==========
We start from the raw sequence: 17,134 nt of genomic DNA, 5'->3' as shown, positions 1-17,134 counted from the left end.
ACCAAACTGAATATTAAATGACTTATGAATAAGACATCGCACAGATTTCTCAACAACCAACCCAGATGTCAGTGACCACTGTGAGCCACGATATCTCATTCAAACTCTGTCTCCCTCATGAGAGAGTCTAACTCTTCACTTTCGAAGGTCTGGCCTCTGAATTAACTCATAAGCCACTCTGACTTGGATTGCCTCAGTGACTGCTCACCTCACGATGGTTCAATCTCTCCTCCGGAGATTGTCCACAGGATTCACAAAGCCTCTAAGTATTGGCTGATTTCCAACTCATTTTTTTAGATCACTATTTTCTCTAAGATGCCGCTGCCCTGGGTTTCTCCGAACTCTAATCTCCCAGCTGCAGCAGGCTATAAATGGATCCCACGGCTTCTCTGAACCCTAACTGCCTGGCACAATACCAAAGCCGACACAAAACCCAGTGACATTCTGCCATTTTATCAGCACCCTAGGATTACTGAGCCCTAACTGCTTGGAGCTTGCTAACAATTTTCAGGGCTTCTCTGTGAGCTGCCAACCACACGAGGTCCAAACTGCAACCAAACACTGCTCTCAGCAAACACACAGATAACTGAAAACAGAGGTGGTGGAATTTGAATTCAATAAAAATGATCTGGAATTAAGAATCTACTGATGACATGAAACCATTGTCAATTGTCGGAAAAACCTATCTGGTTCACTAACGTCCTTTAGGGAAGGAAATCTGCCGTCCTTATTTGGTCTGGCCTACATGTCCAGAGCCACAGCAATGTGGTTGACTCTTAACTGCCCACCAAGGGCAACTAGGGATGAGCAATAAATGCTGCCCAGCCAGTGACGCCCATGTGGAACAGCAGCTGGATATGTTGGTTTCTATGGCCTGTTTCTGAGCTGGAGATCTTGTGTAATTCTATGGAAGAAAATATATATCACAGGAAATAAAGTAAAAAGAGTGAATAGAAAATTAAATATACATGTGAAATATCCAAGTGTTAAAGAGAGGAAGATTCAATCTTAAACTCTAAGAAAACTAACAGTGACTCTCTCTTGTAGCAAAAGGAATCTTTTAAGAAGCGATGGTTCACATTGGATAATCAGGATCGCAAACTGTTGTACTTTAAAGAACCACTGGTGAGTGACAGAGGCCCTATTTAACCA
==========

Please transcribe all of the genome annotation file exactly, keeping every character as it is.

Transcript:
We start from the raw sequence: 17,134 nt of genomic DNA, 5'->3' as shown, positions 1-17,134 counted from the left end.
ACCAAACTGAATATTAAATGACTTATGAATAAGACATCGCACAGATTTCTCAACAACCAACCCAGATGTCAGTGACCACTGTGAGCCACGATATCTCATTCAAACTCTGTCTCCCTCATGAGAGAGTCTAACTCTTCACTTTCGAAGGTCTGGCCTCTGAATTAACTCATAAGCCACTCTGACTTGGATTGCCTCAGTGACTGCTCACCTCACGATGGTTCAATCTCTCCTCCGGAGATTGTCCACAGGATTCACAAAGCCTCTAAGTATTGGCTGATTTCCAACTCATTTTTTTAGATCACTATTTTCTCTAAGATGCCGCTGCCCTGGGTTTCTCCGAACTCTAATCTCCCAGCTGCAGCAGGCTATAAATGGATCCCACGGCTTCTCTGAACCCTAACTGCCTGGCACAATACCAAAGCCGACACAAAACCCAGTGACATTCTGCCATTTTATCAGCACCCTAGGATTACTGAGCCCTAACTGCTTGGAGCTTGCTAACAATTTTCAGGGCTTCTCTGTGAGCTGCCAACCACACGAGGTCCAAACTGCAACCAAACACTGCTCTCAGCAAACACACAGATAACTGAAAACAGAGGTGGTGGAATTTGAATTCAATAAAAATGATCTGGAATTAAGAATCTACTGATGACATGAAACCATTGTCAATTGTCGGAAAAACCTATCTGGTTCACTAACGTCCTTTAGGGAAGGAAATCTGCCGTCCTTATTTGGTCTGGCCTACATGTCCAGAGCCACAGCAATGTGGTTGACTCTTAACTGCCCACCAAGGGCAACTAGGGATGAGCAATAAATGCTGCCCAGCCAGTGACGCCCATGTGGAACAGCAGCTGGATATGTTGGTTTCTATGGCCTGTTTCTGAGCTGGAGATCTTGTGTAATTCTATGGAAGAAAATATATATCACAGGAAATAAAGTAAAAAGAGTGAATAGAAAATTAAATATACATGTGAAATATCCAAGTGTTAAAGAGAGGAAGATTCAATCTTAAACTCTAAGAAAACTAACAGTGACTCTCTCTTGTAGCAAAAGGAATCTTTTAAGAAGCGATGGTTCACATTGGATAATCAGGATCGCAAACTGTTGTACTTTAAAGAACCACTGGTGAGTGACAGAGGCCCTATTTAACCA